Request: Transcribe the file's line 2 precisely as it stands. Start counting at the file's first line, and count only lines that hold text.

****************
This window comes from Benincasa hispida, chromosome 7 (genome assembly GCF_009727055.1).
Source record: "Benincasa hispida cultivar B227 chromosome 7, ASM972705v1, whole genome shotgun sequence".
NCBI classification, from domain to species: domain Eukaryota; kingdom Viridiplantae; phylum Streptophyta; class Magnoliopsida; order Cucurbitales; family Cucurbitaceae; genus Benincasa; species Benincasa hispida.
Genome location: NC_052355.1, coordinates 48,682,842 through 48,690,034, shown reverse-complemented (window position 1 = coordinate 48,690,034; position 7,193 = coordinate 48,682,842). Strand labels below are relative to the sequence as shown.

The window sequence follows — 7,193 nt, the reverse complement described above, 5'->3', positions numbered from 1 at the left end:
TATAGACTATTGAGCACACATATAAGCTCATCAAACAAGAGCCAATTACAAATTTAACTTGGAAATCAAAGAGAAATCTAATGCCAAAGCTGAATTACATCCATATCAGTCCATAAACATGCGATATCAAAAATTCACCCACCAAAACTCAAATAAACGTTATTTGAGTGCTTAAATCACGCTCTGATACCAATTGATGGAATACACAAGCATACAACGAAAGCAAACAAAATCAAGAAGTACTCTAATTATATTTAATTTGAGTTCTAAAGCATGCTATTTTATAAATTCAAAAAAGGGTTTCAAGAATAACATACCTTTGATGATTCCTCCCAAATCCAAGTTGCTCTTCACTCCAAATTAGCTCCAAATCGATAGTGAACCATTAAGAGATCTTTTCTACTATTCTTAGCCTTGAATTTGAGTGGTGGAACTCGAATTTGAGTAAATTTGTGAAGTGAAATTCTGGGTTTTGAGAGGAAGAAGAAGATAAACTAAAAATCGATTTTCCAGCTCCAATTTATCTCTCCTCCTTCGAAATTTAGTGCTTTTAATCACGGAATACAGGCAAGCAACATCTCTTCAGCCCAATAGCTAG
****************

Source record: "Benincasa hispida cultivar B227 chromosome 7, ASM972705v1, whole genome shotgun sequence".